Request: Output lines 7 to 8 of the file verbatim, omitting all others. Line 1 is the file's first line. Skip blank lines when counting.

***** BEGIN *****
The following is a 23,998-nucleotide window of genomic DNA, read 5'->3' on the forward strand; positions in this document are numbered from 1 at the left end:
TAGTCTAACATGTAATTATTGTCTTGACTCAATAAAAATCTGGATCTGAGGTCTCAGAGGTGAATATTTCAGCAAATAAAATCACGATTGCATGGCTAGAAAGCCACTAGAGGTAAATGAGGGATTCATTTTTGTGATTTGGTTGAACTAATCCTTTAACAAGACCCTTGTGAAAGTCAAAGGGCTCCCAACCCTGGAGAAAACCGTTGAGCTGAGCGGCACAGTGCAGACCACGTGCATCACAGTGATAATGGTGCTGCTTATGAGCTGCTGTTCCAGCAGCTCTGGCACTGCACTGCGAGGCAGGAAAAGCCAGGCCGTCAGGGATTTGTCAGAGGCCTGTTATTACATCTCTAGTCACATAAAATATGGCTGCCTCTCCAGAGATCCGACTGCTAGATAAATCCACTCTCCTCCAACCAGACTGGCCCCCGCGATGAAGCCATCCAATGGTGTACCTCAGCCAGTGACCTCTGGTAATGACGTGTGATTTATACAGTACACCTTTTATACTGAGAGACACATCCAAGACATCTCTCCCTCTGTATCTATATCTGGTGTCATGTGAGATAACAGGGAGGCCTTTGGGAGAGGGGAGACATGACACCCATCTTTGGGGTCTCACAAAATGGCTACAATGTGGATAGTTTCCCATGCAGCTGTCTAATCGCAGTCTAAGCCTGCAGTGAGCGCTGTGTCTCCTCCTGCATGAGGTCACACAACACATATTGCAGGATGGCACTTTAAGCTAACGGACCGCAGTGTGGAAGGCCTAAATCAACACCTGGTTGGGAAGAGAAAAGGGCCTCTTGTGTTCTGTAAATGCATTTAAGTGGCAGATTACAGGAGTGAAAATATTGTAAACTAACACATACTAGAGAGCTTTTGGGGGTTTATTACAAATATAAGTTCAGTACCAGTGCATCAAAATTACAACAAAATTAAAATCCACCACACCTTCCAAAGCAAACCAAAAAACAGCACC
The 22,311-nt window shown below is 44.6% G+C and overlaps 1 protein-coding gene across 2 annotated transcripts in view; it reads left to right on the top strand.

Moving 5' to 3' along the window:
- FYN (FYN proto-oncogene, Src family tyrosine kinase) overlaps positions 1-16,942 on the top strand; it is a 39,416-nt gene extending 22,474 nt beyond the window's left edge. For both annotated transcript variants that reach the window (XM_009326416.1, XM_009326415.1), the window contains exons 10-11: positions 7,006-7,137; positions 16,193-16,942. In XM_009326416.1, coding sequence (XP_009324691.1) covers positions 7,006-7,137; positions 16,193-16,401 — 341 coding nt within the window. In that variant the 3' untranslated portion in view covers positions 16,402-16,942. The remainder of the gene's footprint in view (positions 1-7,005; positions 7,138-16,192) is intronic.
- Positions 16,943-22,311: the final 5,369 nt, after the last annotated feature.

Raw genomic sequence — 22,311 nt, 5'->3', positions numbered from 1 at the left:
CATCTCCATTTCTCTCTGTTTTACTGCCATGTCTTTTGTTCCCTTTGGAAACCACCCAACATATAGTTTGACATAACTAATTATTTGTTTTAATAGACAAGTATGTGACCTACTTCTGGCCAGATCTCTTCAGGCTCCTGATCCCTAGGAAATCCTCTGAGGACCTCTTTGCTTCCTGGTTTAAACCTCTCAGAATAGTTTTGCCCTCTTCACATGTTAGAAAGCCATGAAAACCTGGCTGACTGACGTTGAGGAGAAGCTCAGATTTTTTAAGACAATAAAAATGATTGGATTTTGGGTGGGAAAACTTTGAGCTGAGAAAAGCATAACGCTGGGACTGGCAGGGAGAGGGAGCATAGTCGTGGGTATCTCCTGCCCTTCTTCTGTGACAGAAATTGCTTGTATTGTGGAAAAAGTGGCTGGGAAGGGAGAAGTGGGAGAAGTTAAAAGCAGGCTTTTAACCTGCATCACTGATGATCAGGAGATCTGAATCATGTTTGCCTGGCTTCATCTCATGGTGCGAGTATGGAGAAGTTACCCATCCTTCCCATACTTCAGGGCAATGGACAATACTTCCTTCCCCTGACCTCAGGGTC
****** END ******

Raw genomic sequence — 22,311 nt, 5'->3', positions numbered from 1 at the left:
CATCTCCATTTCTCTCTGTTTTACTGCCATGTCTTTTGTTCCCTTTGGAAACCACCCAACATATAGTTTGACATAACTAATTATTTGTTTTAATAGACAAGTATGTGACCTACTTCTGGCCAGATCTCTTCAGGCTCCTGATCCCTAGGAAATCCTCTGAGGACCTCTTTGCTTCCTGGTTTAAACCTCTCAGAATAGTTTTGCCCTCTTCACATGTTAGAAAGCCATGAAAACCTGGCTGACTGACGTTGAGGAGAAGCTCAGATTTTTTAAGACAATAAAAATGATTGGATTTTGGGTGGGAAAACTTTGAGCTGAGAAAAGCATAACGCTGGGACTGGCAGGGAGAGGGAGCATAGTCGTGGGTATCTCCTGCCCTTCTTCTGTGACAGAAATTGCTTGTATTGTGGAAAAAGTGGCTGGGAAGGGAGAAGTGGGAGAAGTTAAAAGCAGGCTTTTAACCTGCATCACTGATGATCAGGAGATCTGAATCATGTTTGCCTGGCTTCATCTCATGGTGCGAGTATGGAGAAGTTACCCATCCTTCCCATACTTCAGGGCAATGGACAATACTTCCTTCCCCTGACCTCAGGGTC